quicksilver quarterback from Dickinson, Texas, a small town
halfway between Houston and Galveston, Little signed a letter of
intent with Texas in the winter of 1977, wearing the uniform of
the day: a silk disco shirt that looked as if it had been
painted by a Picasso gone mad and a six-inch-tall Afro. He was
Texas's first black quarterback, and the only one to start a
game before Brown came to Austin 15 years later. (Donovan Forbes
was a reserve in 1986 and '89.) "I got hate letters," says
Little. "'We don't want a black quarterback at this fine, white
university,' and things like that. I was booed, and I believed
that it was because of the color of my skin." He started 20
games over three seasons on teams that went a respectable 25-11,
although alumni were judging the record by far harsher
standards. Before his senior season Little asked to be switched
to split end to better enhance his chances of getting drafted by
the NFL. He caught a team-high 18 passes in '81 but wasn't
drafted. He played four seasons in the CFL before an injury to
his left knee ended his career. Still, many in the state only
remember that Donnie Little was a quarterback and that he was
black and that he failed.

Little is 37 now, the Afro's gone, and he has a natty
salt-and-pepper beard. He works as a special assistant to the
athletic director at Texas, traveling the state as a fund-raiser
for the Longhorn Foundation, the main source of funding for
intercollegiate athletics. From the day that Brown arrived in
Austin and Little visited his dorm room, the two have been
friends. What Brown may not have understood last December,
Little did. "After that game, I said to him, 'James, you have no
idea what you did,'" says Little. "I told him, 'To make the
statement you made, I don't care if it was misquoted or off the
record or whatever, it was printed. You could go out and back it
up, or you could fall flat on your face. You just don't know how
high the stakes were.'"

There is a long pause. Little has always disliked talking about
the pain of his place in history, but seeing Brown's success
softens the past. "You can't erase what happened here," he says.
"It's sad to think about it. Julius Whittier was the first black
player here, in 1970, but the [early black] players people
remember here are [running backs] Roosevelt Leaks and Earl
Campbell [the 1977 Heisman Trophy winner]. You know those guys
dealt with a lot of racism. But with a quarterback, it's just a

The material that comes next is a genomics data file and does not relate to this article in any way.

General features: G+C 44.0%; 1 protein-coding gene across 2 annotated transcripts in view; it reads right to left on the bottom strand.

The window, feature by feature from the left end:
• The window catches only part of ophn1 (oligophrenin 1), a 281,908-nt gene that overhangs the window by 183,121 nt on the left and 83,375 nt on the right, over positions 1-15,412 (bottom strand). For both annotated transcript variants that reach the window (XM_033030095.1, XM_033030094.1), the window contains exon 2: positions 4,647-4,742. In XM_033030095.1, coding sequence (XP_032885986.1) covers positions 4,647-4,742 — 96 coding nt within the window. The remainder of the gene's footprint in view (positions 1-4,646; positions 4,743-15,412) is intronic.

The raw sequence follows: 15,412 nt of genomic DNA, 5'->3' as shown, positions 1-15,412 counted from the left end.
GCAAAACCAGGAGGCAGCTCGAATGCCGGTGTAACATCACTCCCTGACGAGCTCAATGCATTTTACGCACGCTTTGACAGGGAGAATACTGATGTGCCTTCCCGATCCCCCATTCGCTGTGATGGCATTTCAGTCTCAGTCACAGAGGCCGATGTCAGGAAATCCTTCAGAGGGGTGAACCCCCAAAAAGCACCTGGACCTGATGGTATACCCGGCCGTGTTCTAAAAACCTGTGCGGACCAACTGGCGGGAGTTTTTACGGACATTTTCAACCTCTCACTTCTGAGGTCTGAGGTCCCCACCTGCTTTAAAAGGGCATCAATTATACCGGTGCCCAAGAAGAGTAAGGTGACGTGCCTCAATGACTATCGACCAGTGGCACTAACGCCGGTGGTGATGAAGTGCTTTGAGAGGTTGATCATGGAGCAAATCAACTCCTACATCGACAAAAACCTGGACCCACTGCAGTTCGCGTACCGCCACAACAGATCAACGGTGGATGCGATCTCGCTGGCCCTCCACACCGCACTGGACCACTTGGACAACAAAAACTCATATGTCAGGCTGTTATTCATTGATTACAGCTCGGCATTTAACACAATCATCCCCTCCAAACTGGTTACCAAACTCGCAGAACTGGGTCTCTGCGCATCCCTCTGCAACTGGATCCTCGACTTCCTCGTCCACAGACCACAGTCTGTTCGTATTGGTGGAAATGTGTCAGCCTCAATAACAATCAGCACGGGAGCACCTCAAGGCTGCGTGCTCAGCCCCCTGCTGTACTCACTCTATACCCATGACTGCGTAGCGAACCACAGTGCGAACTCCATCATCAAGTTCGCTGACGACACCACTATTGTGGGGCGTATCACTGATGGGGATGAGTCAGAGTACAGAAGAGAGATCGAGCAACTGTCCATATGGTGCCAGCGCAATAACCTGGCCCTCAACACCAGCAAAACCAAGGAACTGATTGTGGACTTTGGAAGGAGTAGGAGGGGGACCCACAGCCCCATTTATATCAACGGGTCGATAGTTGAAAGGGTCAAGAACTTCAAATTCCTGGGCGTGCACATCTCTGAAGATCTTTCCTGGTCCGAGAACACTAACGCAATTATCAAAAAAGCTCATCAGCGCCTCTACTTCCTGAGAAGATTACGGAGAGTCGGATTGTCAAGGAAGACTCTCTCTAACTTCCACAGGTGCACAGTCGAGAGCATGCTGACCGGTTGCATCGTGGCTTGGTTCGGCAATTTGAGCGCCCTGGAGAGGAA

different issue for society. James's success has made Texas
viable for a lot of black kids that never would have considered
Texas before. It's brought the community together."

J.W. Brown, 46, a thick-chested, honey-voiced shift worker at
the DuPont/Dow chemical refinery in Beaumont, didn't expect his
son and namesake to understand the implications. "He was born in
'75," says J.W. "He never got a real taste of segregation, just
small bites. James doesn't understand what he's accomplished.
There's no way he can understand. But I do. And most of the
people in the black community do, too."

James Brown's white Isuzu Rodeo thunders along Interstate 10,
clearing the endless suburban sprawl of Houston on the last leg
of a four-hour Mother's Day weekend drive home to Beaumont. It
is a trip he has made dozens of times in four years at Texas,
and he blunts the monotony of the ride with a background of R&B
from his CD player. He has had five months to digest the impact
of his gamble in St. Louis, and still it confuses him. "I guess
I'm proud," he says. "I guess I am ... or maybe I'm not proud. I
have to think about it. If other black kids come to UT because
of me, then I'm proud. Otherwise, I'm not." He seems uncertain,

Brown wheels the Rodeo into the driveway next to a gray,
one-story house on Gilbert Street in Beaumont, and instantly the
property jumps to life. In the kitchen the home's owner, James's
64-year-old grandmother Florice Brown, is simmering pans of
spareribs, rice and beans, and macaroni and cheese, while in the
living room J.W. and a half dozen of James's siblings and
cousins watch a basketball game on television. Here James Brown
Jr. is merely Duna, the pet name his mother, Julia Augustine,